Until a month ago the fishing industry was allowed a free market; and even now, under Ministry of Food control, the producer receives eight times as much for the bulk of his catch as he did before the war. Similar control would yield the sheep farmer 8s. a lb. for mutton, but he only gets is. 2d. He does not want anything like 8s., but I am obliged to draw attention to the different kinds of treatment accorded to two food industries. Mutton is of greater importance than fish. It is the mainstay of the meat ration. Hon. Members will remember that the Prime Minister in the recent Production Debate spoke of the change in the diet of the heavy manual worker and the need for more meat in the heavy industries. The State is the sole buyer of mutton. Prices are fixed by the Ministry of Supply, without negotiation with the farmers. Representations are made by the farmers, but no attention appears to be paid to them. I have here a letter from the Ministry of Supply to the Scottish Farmers' Union. It is dated 18th July, and it says: The price of wool is fixed in consultation with the Scottish Office, and is fixed in relation to general agricultural policy, and not merely to the selling value of wool. Hitler himself could hardly do better than that. The farmers are plainly told that the price of wool is not their concern; that they are only the producers; that it is the concern of the bureaucrats in Bradford, the Adelphi and Whitehall. Do we buy our tanks like that? Do we buy Army boots, and say to the manufacturers, "We want your boots, but we are not concerned with your manufacturing costs; we are concerned with agricultural policy in regard to hides, and we are going to give you less than cost"? It is right that prices should be controlled, and, if necessary, subsidised, to keep them within the reach of the people. In this way, £2,000,000 a week is spent, and the cost is spread over the community as a whole. But it is wrong to fix prices below the cost of production, and to deny the right of negotiating prices before they are fixed.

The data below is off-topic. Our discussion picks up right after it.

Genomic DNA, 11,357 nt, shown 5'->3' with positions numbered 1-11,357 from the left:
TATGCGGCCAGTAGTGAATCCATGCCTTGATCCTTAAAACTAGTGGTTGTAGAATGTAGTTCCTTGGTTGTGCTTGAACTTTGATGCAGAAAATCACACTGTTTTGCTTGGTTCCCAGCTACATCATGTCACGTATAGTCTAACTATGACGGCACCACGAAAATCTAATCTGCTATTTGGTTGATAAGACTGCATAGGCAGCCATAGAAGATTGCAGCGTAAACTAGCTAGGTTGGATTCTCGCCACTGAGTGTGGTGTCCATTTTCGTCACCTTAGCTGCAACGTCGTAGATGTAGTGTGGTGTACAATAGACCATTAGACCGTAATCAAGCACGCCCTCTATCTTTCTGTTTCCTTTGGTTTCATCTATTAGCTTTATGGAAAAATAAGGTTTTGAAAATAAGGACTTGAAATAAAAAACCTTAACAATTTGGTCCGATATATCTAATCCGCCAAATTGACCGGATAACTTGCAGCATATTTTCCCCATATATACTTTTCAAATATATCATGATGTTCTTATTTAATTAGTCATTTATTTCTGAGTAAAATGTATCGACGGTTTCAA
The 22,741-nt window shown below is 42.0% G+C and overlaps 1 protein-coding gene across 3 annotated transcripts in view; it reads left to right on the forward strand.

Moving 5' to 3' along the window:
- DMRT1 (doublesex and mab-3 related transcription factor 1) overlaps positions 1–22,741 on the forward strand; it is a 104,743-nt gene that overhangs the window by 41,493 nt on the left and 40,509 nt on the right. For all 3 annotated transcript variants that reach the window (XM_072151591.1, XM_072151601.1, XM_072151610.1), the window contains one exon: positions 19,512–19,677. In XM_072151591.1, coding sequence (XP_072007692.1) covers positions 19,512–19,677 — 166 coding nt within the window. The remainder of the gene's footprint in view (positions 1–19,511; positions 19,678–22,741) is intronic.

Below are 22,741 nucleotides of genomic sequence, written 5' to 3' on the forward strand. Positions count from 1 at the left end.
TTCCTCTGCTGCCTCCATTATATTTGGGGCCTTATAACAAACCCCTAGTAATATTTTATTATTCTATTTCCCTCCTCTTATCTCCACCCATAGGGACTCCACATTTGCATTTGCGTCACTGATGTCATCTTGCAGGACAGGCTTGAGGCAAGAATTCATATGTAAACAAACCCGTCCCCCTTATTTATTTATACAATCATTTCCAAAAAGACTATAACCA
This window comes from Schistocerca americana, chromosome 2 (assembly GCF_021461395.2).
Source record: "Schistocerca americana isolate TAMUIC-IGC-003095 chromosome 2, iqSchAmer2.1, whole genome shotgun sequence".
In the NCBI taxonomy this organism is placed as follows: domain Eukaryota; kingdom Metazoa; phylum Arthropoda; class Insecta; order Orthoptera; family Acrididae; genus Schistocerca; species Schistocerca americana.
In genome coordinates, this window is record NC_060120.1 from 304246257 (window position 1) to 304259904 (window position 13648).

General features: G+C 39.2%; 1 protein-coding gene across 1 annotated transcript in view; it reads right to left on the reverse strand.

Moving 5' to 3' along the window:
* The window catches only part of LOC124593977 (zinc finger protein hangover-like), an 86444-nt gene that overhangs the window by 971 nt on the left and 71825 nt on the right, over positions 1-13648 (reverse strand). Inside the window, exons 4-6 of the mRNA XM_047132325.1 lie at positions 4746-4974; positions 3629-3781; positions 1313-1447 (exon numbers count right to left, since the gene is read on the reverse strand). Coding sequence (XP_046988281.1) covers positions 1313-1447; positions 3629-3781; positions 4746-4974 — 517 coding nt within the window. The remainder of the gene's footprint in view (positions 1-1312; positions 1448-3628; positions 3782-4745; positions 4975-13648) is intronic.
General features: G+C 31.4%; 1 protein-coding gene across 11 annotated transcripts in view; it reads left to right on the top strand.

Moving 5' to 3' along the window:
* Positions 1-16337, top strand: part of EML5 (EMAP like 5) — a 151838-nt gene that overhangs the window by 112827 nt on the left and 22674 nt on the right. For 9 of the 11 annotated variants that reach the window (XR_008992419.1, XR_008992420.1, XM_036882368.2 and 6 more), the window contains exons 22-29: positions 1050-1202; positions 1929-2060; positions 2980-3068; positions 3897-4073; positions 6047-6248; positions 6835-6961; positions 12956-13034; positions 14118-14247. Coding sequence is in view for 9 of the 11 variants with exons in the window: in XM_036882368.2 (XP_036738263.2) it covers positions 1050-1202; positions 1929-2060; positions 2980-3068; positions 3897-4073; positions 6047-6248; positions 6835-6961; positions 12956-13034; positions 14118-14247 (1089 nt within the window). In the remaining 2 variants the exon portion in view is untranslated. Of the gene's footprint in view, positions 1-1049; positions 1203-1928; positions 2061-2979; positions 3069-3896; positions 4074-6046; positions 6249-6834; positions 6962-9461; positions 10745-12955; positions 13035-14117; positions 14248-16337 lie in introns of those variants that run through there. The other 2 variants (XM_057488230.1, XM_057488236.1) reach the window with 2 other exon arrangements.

I will submit evidence conclusively proving that the hill sheep farmer is subsidising the State. The net result of the Government price for wool and mutton in the two years of compulsory control has been serious loss to the farmer; and this, added to pre-war losses, has brought the industry to a state of bankruptcy. The Department of Agriculture for Scotland have investigated the profit and loss accounts of a number of farmers in Scotland. Thirty-six hill sheep farmers in South-East and South-West Scotland were examined for 1938–39 and for 1939–40. The average loss for each of these fanners over the two years is £1,046, or £523 per annum. I have allowed the farmer 4 per cent. interest on his capital. He could get that at least from a combination of investments in debentures, preference shares, and Government securities. I have allowed the farmer and his wife £300 a year in wages, for labour and management. For the privilege of risking his savings and of working long hours in all weathers, producing urgently-required mutton and wool, those hill sheep farmers have been permitted to subsidise the State to the tune of £10 10s. a week each.

In the face of these results, how dare we speak of subsidising the hill farmer? He is doing the subsidising. He is seeing his life savings dwindle and depreciate. By compulsory control the Government is the employer of the sheep farmers, using their capital, their land, their stocks, their skill, their labour; and what do they get in return? A fair wage? No. On the contrary, the Government are taking from them a contribution of ten guineas a week.